Sunday, July 25, 2010
Mary and Hannah, Union Station, Washington, DC
Safiya Mitchell (2007-2008)
Safiya's Peace Corps job was as a Village Based Volunteer in a small Samoan village. Unfortunately she became ill with colitis early in her stay and after being medivaced to a hospital in Hawaii, received a medical discharge from the Peace Corps after successfully serving for about nine months.
Safiya met us with her 10 month old son, Ashair, at New York's Penn Station. Safiya is living with her sister in Brooklyn, working at the non-profit organization, The Pantry, while going to night school where she is exploring a career in nursing. She would like to travel and live abroad, using her nursing degree.
Safiya and Ashair, Penn Station, NY
Safiya's new duties
What a beautiful baby!
Dylan Ryder (2006-2008)
As a Peace Corps Volunteer, Dylan was a computer teacher at a high school on the Samoan island of Savaii. His service ended November, 2008.
Dylan lives in his home town of Bristol, RI and met us in Providence with his friend, Stephanie. He is currently working for a non-profit as an IT person while doing an on-line graduate program from Columbia University. He would like to be a school administrator, using his computer background. He and Stephanie would like to move to New York where he can directly attend classes at Columbia. Dylan is returning to Samoa with Stephanie in August to check out old haunts and meet old students.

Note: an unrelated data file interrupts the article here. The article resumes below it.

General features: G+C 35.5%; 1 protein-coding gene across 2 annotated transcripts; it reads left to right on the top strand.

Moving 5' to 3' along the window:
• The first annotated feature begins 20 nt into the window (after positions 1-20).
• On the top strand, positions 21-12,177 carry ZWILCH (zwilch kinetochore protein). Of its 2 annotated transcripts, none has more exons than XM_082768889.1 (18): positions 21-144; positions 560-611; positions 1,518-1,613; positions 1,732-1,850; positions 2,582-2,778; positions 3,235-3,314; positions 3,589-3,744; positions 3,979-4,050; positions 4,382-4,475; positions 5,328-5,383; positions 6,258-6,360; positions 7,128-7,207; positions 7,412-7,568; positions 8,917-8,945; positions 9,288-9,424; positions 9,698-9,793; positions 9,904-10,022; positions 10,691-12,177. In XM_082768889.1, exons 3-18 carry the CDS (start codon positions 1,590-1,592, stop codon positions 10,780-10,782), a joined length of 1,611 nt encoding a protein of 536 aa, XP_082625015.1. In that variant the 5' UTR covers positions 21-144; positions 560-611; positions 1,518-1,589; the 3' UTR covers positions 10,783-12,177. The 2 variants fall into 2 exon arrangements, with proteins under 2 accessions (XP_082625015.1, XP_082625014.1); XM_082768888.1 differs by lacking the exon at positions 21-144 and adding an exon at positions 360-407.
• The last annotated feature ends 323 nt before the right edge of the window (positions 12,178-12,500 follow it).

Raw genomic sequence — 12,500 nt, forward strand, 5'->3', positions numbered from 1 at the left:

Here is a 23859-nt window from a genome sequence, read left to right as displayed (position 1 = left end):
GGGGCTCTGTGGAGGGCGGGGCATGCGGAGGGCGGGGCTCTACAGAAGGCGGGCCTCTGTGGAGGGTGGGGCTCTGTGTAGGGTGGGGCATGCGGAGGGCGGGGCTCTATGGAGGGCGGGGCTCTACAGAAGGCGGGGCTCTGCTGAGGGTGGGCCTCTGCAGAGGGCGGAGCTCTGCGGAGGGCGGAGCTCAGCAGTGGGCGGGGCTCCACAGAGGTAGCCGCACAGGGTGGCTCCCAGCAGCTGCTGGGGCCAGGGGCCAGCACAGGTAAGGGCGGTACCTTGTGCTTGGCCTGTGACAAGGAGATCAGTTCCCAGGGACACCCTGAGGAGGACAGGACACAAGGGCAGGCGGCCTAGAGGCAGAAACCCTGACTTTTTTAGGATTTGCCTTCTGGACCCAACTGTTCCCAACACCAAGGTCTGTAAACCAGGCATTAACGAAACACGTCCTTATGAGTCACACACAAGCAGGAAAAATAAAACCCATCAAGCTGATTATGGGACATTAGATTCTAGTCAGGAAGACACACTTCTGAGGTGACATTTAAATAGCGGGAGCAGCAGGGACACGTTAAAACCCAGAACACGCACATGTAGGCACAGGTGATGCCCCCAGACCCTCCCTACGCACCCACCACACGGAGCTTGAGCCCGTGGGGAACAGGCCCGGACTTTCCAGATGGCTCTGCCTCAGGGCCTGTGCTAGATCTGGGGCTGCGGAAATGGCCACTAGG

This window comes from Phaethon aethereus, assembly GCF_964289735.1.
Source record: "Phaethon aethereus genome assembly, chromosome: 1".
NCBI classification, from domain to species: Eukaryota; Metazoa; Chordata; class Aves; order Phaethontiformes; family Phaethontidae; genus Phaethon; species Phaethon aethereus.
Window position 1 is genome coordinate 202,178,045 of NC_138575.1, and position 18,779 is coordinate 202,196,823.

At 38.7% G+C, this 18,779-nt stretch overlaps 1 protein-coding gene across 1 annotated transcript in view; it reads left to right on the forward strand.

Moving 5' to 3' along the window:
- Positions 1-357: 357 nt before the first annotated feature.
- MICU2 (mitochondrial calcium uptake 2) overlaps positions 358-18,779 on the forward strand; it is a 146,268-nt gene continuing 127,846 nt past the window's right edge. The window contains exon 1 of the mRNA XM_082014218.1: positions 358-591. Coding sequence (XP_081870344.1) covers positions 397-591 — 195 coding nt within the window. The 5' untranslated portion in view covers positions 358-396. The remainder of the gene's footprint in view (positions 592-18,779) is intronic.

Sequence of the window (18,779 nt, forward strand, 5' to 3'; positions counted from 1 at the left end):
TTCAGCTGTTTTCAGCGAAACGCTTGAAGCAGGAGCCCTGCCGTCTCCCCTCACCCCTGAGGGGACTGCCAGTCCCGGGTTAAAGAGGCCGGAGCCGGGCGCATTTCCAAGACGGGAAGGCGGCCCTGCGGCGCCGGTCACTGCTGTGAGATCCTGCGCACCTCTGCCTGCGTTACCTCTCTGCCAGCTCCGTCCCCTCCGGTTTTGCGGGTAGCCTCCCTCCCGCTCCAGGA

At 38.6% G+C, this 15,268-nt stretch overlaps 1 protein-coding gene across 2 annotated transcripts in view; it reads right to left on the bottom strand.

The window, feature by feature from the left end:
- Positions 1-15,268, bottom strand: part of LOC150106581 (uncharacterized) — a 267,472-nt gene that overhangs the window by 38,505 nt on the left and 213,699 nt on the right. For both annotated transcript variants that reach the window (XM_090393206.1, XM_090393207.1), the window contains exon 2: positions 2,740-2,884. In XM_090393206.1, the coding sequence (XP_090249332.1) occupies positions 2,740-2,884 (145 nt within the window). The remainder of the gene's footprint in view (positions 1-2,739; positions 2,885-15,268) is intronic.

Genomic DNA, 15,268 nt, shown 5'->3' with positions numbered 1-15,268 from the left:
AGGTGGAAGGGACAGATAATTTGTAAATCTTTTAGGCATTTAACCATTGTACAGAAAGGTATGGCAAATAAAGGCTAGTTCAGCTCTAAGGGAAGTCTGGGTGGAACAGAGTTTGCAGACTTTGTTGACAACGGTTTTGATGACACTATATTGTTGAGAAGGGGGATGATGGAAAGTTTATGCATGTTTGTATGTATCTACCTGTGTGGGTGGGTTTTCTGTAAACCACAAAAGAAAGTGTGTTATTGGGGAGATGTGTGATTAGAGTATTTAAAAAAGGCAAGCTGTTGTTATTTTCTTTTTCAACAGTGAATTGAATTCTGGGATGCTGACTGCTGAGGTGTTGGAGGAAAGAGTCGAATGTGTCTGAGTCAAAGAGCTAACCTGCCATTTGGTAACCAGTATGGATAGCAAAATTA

Stephanie and Dylan on the streets of Providence
We just couldn't resist this Chicago pub during a Windy City layover
Thursday, July 15, 2010
Friday, July 2, 2010
I am coming to realize one of the effects Samoa has had on me is to understand more fully that a hurried, hectic lifestyle, does not leave time for the sublime. For to appreciate the sublime, you must have time, time of leisure, time to contemplate those things which are not obvious or even seen, but sensed.
How we American Peace Corps Volunteers ridiculed and mocked Samoans for their seemingly lack of desire to "advance" themselves. How they rejected our efforts to "educate" them into the ways of our global world. Oh, how we thought we understood them. Oh, how blind we were not to see that they knew about the sublime.
I have taken to walking, at first for exercise, now to let my senses and mind wander to sample my surroundings. The beauty of birds signing, of young mothers pushing their babies in perambulators, a woman digging in her garden, the roar of jet planes overhead, a Mexican mother struggling with her groceries and two small children as she gets off the bus, this is the glory of it all!
To appreciate the sublime takes time, leisure time, time which earns no money, produces no goods, has no destination. It is time only some malcontents, artists, very wealthy, cloistered monks, elderly, and Samoans seem to set aside to enjoy the sublime. For the rest of the world, flat screen TVs, iPods, and stress are the rewards for time.